Mental health services benefitting from telehealth expansion during pandemic

About Katti Gray

Katti Gray (@kattigray) is AHCJ's core topic leader for behavioral and mental health. A former Rosalynn Carter Mental Health Journalism Fellow, Gray is providing resources to help AHCJ members expand their coverage of mental health amid ongoing efforts to de-stigmatize mental illness and to place mental health care on par with all health care.

Facetime call screen

Photo: clappstar vis Flickr

Amid the mental and behavioral challenges fueled by COVID-19, expanded telehealth capabilities have contributed to a surge in mental health care. Use of the technology appears to have contributed to fewer no-show psychiatric and other counseling appointments among both new and existing patients and expanded access to care for patients in regions that pre-pandemic were bearing the brunt of the nation’s lack of mental health providers.

Once we’re safely past this pandemic, at least some emergency telemedicine expansions, granted through the U.S. Department of Health and Human Services and state governors, likely will remain. As that future is being sorted out, it’s important to consider what’s beneficial and what’s concerning about treating mental illnesses from a distance.

“Audio and video have limitations,” said Andrew Sperling, director of legislative and policy advocacy for the National Alliance on Mental Illness. “People with schizophrenia, especially ones who’ve been exposed to older medications, are at risk for tardive dyskinesia, facial tics, twitching of hands and feet. If you are only seeing a patient’s face or only hearing audio, you will not get all of that. To physically touch or take vital signs, you cannot do that over the phone.”

COVID has highlighted the challenges of telemental health, said Dr. Jay Shore, who chairs the telepsychiatry committee of the American Psychiatric Association.

Shore, who also directs telemedicine for the University of Colorado Anschutz Medical Campus’s psychiatry department, said those current challenges include a shortage of adequate, affordable Wi-Fi and computer hardware for current and would-be patients; a lack of tech literacy among some providers and patients alike; and inadequate tech support for when a FaceTime, Zoom or Google Hangout connection gets glitchy.

“It’s not just enough to give out a free computer with a Wi-Fi card,” Shore said. “We knew the digital divide was there … but we’ve realized that the problem can be pretty startling.”

Nevertheless, telemental health “in some ways, is a game-changer, he said “Obviously, as we get safer, we will have more in-person sessions. We will need to find the balance … based on the diagnoses, circumstances, barriers to care that existed before COVID and will remain after COVID.”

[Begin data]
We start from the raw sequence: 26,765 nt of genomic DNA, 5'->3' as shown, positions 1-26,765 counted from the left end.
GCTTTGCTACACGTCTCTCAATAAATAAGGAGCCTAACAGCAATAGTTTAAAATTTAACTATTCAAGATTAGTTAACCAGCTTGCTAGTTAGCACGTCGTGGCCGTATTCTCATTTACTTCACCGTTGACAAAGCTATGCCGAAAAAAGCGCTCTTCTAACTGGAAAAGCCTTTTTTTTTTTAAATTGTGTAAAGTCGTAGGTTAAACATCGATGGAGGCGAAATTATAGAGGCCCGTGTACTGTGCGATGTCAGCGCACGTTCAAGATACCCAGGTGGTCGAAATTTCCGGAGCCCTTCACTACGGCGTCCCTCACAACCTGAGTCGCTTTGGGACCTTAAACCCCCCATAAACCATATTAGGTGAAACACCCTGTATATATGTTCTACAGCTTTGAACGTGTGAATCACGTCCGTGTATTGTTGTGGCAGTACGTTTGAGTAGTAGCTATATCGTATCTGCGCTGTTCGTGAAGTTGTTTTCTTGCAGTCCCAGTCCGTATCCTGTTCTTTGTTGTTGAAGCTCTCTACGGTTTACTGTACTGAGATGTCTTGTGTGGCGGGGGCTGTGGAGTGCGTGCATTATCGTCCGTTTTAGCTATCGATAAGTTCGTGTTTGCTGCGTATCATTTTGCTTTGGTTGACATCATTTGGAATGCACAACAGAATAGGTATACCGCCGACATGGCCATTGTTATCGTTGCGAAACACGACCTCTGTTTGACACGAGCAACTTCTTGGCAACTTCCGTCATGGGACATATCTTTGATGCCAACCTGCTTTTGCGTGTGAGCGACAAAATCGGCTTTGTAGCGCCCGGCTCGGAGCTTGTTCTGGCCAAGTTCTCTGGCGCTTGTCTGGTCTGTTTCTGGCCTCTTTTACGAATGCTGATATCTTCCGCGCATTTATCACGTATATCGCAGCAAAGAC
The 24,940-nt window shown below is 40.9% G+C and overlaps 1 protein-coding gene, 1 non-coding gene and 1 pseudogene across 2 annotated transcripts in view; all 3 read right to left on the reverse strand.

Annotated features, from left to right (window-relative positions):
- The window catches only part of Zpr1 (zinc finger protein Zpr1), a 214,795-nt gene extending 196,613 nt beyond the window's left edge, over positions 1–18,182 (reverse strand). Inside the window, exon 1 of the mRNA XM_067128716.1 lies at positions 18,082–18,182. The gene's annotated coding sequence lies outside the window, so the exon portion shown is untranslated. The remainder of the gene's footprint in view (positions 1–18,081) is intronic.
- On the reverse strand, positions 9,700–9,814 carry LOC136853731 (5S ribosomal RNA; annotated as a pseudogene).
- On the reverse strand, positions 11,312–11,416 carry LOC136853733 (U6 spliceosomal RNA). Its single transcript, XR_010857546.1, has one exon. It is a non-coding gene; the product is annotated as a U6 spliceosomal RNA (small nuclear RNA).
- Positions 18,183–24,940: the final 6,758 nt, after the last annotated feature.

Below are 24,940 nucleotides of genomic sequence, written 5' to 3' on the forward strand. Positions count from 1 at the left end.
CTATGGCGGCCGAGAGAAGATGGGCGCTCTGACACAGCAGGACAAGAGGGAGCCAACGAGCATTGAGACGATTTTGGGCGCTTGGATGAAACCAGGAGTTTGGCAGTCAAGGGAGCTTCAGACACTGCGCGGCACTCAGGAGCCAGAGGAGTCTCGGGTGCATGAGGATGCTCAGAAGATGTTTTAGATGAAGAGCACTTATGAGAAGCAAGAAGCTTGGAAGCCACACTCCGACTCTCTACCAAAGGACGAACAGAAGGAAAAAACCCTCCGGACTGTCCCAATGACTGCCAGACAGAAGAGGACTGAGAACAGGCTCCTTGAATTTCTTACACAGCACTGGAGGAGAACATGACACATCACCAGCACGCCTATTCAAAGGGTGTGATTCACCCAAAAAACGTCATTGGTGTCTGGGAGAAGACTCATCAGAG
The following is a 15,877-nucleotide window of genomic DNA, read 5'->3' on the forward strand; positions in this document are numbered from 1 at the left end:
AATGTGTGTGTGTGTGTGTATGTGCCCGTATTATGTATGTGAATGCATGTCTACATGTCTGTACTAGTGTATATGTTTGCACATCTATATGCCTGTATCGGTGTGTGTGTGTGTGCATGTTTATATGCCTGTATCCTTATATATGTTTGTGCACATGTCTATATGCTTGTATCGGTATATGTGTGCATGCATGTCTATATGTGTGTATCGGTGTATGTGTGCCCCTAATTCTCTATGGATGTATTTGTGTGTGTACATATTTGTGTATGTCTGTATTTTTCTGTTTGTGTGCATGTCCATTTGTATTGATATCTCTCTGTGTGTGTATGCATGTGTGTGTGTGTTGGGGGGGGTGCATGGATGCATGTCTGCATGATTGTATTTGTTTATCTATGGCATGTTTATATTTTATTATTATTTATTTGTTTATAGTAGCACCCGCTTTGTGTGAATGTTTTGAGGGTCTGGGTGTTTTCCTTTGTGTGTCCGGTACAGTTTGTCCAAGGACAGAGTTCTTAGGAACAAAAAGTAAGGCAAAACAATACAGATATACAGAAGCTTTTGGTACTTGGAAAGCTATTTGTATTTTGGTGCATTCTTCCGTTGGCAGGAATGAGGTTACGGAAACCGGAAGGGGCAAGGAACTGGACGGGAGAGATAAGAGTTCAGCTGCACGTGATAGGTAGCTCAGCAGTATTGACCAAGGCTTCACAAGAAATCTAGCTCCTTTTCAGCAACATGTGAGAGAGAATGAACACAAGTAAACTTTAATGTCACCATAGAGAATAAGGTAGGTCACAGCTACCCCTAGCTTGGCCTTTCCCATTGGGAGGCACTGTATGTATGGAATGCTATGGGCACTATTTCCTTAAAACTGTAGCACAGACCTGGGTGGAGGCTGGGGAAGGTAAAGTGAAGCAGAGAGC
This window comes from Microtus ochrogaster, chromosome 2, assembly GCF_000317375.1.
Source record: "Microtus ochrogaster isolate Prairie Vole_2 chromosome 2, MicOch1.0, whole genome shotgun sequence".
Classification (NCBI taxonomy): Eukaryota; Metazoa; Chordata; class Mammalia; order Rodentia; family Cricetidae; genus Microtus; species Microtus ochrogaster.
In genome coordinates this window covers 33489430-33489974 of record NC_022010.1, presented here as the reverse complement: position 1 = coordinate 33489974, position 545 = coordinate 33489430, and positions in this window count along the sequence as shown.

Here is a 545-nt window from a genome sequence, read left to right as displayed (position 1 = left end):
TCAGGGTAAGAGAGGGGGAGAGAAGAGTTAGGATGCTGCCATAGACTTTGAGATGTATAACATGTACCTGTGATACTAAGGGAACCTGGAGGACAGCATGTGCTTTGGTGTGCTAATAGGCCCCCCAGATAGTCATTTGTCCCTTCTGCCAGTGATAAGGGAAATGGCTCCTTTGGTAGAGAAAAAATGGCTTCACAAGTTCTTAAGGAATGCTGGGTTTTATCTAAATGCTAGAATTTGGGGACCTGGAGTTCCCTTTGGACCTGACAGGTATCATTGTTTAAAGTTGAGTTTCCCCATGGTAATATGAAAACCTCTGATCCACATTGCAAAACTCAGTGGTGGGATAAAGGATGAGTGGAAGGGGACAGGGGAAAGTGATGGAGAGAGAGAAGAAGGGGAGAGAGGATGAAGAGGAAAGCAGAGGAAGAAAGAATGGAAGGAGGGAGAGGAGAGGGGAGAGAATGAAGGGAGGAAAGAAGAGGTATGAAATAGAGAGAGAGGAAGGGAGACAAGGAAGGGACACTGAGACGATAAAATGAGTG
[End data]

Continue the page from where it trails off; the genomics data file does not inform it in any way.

The American Psychiatric Association published a toolkit on telepsychiatry after the Nebraska Psychiatry Institute in 1959 began video-conferencing for group therapy sessions.

Likewise, the American Psychological Association (APA) offers how-to guidance to clinicians and patients alike. Among them are these:

  • Insurance companies cannot refuse to cover telehealth services for mental illness.
  • Reimbursement rates for in-person and telehealth services must be the same.
  • Each state’s licensing requirements for out-of-state health providers have been waived during the COVID-19 emergency

Additional resources

Story ideas

  • To what extent is telehealth effectively/ineffectively serving a broad range of patients, from the severely mentally ill to those with episodic anxiety, depression, etc., prompted by COVID-19? How are patients and clinicians alike adjusting? What’s being lost and gained during this time?
  • How has telehealth expanded access in rural America, where, according to this 2019 Pew analysis, a third of residents don’t have broadband access? What barriers in Wi-Fi access, bandwidth and costs remain? What are the innovations on this front? (In October 2020, the Federal Communications Commission launched the multibillion-dollar Rural Digital Opportunity Fund.)
  • How many potential clients are clinicians turning away because they can’t add to their patient load? Conversely, who, potentially, is accepting more clients than they can reasonably manage, simply because they recognize how great is the need?
  • What are the next trends in telehealth? The tensions between providing competent telehealth services and building telehealth as a profit-making commodity?
  • What are the malpractice concerns and liabilities for telehealth providers of mental health care?

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